Following his first WHL win, the Chiefs posted these videos of the team celebrating as Michaluk walked into the locker room:

Michaluk had his own story about how it all went down.

“It was pretty funny. I was kind of confused about the situation because I walked to the dressing room, and before I walked around the corner to the dressing room, it was quiet, so I thought that maybe the guys were getting in trouble for something they did that I wasn’t a part of on the ice. I just walked in, and I was like, okay, everyone is sitting down. It’s a little weird. I just went to walk to my stall, and then all the sudden, I just got trampled and dunked in water and stuff. That was an unreal experience also.”

Coming into his second start, was Michaluk riding the high of his first win?

“Yeah, definitely, but I also had to stay humble and confident within my game. Not to get too high because, of course, I still had a job to do, and I just had to take it save by save. Honestly, it helped me; I just did breathing stuff in the crease and slowed down just to make sure I didn’t get ahead of myself.”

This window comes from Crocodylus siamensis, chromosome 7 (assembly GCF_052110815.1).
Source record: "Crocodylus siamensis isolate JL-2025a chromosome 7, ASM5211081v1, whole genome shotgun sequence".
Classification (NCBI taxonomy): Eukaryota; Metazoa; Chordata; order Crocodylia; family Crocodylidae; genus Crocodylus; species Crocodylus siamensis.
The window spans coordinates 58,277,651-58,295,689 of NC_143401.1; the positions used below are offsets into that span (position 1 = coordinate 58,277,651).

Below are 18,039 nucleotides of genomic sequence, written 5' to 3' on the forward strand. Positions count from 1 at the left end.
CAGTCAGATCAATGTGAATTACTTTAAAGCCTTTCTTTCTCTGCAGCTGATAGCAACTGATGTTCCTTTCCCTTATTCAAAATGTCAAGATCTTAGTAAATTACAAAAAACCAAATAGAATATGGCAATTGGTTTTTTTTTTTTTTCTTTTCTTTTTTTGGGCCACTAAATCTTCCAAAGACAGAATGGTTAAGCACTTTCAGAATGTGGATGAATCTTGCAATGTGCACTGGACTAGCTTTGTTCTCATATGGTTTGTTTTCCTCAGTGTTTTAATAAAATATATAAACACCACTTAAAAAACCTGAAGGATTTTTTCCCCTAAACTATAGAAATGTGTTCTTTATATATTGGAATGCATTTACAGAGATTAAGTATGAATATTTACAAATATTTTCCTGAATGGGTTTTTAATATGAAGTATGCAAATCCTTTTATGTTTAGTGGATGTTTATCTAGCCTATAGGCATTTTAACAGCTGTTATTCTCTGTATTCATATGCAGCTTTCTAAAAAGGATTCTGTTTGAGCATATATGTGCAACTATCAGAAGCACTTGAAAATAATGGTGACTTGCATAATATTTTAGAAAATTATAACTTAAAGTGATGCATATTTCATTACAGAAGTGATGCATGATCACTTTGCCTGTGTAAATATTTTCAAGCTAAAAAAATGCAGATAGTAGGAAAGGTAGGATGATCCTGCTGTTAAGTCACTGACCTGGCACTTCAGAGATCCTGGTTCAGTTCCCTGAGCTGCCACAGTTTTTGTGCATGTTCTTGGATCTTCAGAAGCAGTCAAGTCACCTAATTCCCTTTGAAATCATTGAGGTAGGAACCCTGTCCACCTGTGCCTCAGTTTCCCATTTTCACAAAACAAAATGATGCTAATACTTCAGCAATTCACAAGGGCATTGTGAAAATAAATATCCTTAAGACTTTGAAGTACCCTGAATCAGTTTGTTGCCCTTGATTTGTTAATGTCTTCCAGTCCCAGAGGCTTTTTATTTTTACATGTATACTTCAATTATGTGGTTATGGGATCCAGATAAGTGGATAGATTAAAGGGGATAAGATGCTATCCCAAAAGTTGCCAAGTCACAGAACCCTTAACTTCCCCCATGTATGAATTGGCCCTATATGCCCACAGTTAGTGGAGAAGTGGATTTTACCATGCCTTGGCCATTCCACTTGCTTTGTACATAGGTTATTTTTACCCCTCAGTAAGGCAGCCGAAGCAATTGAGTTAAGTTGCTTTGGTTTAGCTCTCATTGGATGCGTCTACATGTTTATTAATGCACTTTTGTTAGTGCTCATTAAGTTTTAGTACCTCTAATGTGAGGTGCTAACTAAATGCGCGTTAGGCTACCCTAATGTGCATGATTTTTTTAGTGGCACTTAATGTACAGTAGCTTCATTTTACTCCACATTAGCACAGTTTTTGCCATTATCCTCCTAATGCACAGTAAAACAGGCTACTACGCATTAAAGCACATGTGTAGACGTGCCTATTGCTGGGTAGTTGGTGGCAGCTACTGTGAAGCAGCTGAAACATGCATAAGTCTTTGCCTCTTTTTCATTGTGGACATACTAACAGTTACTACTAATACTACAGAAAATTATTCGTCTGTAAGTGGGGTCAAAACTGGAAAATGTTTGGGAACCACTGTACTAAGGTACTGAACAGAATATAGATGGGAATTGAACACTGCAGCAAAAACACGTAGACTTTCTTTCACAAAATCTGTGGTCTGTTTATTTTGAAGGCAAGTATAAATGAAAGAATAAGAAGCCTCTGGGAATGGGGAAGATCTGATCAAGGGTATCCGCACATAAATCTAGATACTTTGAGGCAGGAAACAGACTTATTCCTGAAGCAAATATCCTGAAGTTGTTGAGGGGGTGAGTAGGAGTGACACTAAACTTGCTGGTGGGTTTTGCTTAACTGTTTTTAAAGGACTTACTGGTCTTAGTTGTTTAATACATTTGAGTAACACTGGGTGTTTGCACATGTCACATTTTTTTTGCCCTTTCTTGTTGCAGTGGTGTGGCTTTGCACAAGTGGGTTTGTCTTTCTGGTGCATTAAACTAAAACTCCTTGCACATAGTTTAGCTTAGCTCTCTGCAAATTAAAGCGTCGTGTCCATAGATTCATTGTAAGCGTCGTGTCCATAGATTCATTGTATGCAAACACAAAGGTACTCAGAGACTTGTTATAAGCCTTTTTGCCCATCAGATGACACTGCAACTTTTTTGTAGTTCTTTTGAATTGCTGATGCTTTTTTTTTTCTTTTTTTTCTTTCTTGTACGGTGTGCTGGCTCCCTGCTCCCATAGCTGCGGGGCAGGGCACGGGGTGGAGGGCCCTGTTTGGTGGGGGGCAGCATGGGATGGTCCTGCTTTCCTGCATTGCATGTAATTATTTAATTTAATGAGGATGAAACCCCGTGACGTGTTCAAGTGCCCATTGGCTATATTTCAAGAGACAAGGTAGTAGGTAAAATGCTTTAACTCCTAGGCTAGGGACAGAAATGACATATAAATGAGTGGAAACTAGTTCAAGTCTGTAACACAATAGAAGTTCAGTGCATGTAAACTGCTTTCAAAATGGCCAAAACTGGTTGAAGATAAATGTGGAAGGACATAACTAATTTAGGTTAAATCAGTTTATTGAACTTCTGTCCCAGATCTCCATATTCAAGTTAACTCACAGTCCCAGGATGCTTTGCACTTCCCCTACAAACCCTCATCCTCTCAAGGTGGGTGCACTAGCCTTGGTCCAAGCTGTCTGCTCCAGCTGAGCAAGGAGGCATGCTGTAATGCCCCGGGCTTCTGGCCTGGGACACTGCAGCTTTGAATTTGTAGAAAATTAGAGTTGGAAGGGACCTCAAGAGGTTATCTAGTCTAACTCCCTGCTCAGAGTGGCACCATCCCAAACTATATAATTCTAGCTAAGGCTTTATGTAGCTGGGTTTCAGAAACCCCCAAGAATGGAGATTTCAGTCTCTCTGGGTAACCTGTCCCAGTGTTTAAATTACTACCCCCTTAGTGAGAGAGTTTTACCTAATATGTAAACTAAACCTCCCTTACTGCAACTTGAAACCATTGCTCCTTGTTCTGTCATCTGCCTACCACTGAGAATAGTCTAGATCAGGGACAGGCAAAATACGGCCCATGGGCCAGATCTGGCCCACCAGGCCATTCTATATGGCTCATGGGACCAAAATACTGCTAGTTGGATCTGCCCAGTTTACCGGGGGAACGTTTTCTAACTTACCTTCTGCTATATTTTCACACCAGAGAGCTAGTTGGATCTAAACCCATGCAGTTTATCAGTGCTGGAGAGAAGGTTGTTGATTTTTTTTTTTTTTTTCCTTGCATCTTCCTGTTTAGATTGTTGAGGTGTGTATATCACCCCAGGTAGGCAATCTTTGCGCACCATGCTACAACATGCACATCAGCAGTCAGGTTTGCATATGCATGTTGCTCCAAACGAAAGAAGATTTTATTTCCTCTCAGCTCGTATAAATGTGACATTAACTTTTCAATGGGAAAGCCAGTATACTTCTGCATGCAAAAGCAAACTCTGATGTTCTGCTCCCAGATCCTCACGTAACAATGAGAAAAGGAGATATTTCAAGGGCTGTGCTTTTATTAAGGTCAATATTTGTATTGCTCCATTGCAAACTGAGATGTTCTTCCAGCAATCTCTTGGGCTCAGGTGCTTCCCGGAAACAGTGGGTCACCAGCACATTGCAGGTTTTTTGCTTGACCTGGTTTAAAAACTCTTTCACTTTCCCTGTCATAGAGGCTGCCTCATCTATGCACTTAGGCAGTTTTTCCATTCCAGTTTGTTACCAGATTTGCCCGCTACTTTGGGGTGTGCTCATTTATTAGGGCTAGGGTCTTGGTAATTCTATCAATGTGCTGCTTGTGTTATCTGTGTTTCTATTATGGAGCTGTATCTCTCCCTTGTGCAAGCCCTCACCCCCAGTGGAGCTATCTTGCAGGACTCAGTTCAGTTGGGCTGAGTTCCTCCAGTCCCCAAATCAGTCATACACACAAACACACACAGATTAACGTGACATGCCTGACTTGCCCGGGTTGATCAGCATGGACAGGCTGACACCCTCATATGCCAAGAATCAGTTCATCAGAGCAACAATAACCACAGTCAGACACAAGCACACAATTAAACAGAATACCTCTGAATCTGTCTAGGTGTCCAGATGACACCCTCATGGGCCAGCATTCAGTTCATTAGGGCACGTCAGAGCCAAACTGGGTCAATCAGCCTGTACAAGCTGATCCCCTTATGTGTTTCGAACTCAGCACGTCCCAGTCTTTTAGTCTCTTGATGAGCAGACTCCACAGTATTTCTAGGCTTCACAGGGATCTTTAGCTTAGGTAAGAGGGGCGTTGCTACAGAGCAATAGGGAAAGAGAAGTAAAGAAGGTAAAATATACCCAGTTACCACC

Heading into the weekend, Michaluk knows that work is to be done.

“The three-in-three is going to be very tough for us. We’re taking it day by day and game by game, so we know we’re going to come in on Friday night in Seattle, give them a tough game, and try to get a few points [this weekend].”

However, there’s no surprise that he is happy that the team is facing opponents other than the Winterhawks.

(Photo: Keith Dwiggins/Portland Winterhawks)

The Mask Chooses the Goaltender

If you’re like me, you always want to know why somebody would choose to be an ice hockey goaltender. Cooper Michaluk has his own unique story that proves that sometimes the gear is just made for the athlete.